The new year does not look to be a good one for the leading software behemoths, sometimes referred to as FAANG: Facebook, Amazon, Apple, Netflix, and Google. You probably use services from some if not all of them, but they are increasingly under attack for being too big, too anti-competitive, and knowing too much about us.
I have mixed feelings about proposed solutions such as splitting up some of the FAANGs or regulating them like utilities. As a technologist, I see them as more than just ruthless corporate entities. All of the FAANGs have advanced the software industry by taking key, general-purpose software tools and techniques they created in-house and making them freely available. All of them, that is, but one.
Google and Facebook each released software tools, initially developed internally, that have become two of the hottest front-end frameworks for web software developers. Google eliminated its famous “Don’t be Evil” motto from its employee code of conduct, but not before they released the Angular framework to the world in 2010. Facebook publicly released the React framework in 2013. Websites developed using one or both of these technologies (in addition to Google and Facebook) include PayPal, ESPN, Netflix, Twitter, Nike, … it might be easier to list famous brand websites NOT developed using either of these technologies.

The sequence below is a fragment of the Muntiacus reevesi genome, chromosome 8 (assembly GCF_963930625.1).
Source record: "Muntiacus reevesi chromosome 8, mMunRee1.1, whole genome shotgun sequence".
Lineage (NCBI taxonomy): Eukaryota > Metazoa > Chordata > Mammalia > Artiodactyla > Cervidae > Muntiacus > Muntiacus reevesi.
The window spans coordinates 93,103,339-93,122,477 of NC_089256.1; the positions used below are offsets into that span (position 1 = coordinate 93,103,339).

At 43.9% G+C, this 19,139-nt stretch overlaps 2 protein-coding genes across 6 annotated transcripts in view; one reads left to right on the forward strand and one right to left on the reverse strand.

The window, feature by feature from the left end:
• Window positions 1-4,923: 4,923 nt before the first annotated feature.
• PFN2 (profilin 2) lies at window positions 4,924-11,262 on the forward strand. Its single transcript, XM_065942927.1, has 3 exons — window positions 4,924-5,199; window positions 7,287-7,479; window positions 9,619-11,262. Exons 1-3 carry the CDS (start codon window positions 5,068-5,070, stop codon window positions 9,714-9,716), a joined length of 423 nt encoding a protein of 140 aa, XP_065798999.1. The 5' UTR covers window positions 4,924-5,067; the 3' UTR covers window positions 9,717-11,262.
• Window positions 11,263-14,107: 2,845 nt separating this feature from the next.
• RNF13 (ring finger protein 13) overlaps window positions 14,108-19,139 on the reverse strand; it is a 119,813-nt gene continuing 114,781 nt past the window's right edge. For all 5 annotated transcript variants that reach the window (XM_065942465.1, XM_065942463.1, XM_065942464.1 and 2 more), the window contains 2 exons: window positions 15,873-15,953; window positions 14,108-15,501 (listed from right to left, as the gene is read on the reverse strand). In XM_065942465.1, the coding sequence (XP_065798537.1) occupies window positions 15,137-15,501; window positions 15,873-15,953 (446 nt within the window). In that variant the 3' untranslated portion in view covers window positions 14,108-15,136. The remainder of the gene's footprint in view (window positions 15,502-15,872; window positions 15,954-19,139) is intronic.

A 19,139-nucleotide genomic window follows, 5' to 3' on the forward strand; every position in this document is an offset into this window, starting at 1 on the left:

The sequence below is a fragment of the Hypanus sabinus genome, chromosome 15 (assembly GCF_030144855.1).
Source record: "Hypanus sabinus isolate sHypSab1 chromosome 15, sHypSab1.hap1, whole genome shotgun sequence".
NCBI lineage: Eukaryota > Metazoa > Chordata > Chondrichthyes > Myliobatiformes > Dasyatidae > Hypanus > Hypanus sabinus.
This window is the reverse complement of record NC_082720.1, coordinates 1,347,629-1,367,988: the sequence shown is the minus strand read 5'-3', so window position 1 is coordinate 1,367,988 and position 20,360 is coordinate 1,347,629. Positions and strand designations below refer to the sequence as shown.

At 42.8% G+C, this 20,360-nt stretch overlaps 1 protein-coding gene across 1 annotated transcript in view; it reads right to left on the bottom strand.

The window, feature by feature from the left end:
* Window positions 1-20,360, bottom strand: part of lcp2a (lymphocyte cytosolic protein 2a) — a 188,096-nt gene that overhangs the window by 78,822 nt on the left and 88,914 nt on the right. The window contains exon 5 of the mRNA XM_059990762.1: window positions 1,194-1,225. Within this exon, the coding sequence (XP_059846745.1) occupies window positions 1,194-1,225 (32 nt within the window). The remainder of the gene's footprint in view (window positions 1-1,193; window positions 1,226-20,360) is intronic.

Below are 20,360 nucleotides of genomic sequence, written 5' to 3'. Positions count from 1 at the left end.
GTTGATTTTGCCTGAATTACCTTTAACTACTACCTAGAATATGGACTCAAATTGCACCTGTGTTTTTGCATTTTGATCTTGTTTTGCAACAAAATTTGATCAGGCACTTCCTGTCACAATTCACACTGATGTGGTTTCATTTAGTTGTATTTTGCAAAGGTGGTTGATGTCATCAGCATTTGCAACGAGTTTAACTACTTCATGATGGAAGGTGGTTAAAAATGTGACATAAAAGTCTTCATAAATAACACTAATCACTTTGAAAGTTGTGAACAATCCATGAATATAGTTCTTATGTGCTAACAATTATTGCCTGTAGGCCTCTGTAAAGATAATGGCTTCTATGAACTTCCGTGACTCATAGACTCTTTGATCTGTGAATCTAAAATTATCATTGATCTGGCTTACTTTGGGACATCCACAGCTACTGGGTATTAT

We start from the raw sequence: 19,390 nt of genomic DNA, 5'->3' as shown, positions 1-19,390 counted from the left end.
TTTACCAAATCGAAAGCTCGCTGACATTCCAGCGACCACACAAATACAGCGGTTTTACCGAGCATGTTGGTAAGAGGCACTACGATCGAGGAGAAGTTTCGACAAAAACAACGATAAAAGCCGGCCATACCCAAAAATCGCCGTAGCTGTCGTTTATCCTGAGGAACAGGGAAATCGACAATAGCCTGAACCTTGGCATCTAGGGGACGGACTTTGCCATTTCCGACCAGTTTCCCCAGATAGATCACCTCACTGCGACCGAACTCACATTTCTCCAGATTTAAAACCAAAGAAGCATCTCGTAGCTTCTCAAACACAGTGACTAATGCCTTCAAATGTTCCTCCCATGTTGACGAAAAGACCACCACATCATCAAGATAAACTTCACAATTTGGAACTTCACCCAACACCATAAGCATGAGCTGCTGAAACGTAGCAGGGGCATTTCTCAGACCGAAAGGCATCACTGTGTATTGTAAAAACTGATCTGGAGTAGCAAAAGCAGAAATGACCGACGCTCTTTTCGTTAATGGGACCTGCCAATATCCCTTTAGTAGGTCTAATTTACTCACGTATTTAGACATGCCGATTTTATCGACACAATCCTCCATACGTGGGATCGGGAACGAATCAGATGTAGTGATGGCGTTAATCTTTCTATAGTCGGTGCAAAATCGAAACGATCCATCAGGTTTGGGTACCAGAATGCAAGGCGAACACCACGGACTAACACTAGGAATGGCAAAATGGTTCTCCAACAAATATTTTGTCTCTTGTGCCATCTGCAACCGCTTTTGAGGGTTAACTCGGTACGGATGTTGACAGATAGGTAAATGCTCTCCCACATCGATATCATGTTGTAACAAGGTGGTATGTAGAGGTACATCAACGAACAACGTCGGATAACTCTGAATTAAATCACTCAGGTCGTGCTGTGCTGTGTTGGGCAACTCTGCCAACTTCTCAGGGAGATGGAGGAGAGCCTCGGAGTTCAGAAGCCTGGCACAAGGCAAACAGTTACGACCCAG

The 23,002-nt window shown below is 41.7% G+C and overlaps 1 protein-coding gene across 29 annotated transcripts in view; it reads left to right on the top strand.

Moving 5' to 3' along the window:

Netflix has also made internally developed software freely available to the public, but they’re most well known in software circles for a 125-page HR document defining Netflix’s famously performance-driven corporate culture. Known simply as the Culture Deck, in its various versions it has been read online over 20 million times. Facebook COO Sheryl Sandberg once said, “It may well be the most important document ever to come out of [Silicon] Valley.”
Apple has released software to the public… expressly to enable developers to build applications supporting Apple’s own products. Still, they make my list of tech largesse with an asterisk, thanks to their User Interface (UI) guidelines. Apple’s influence on software (as well as hardware) interface design has been profound, dating back to their first publicly published Human Interface Guidelines in the mid-80’s. Apple converted then-revolutionary UI research into practice, laying out fundamental principles of UI such as consistency, context, and user feedback. While Apple’s guidelines have evolved tremendously over the years, many of their original principles remain tenets of good software design.
That leaves the final FAANG: Amazon. I’m one of their best customers. I placed 130 Amazon Prime orders in 2019 alone. I make extensive use of their “cloud” Amazon Web Services professionally. But Amazon earns no tech-humanitarian points to balance their arguably ruthless approach to technology and e-commerce. Like Apple, Amazon contributes to public, “open source” software projects purely to help sell more of their own products and services. Sorry, Amazon, no good citizen award for you!
Whatever you may think of the size and dominance of the FAANGs, each has made lasting contributions to how we build and consume technology. Does it matter whether some of their innovation is given away for free? Share your thoughts in the comments.
Latest posts by Larry Cynkin
- Thank You, FAANGs, for Your Gift to Software Development (All but One of You) - January 29, 2020
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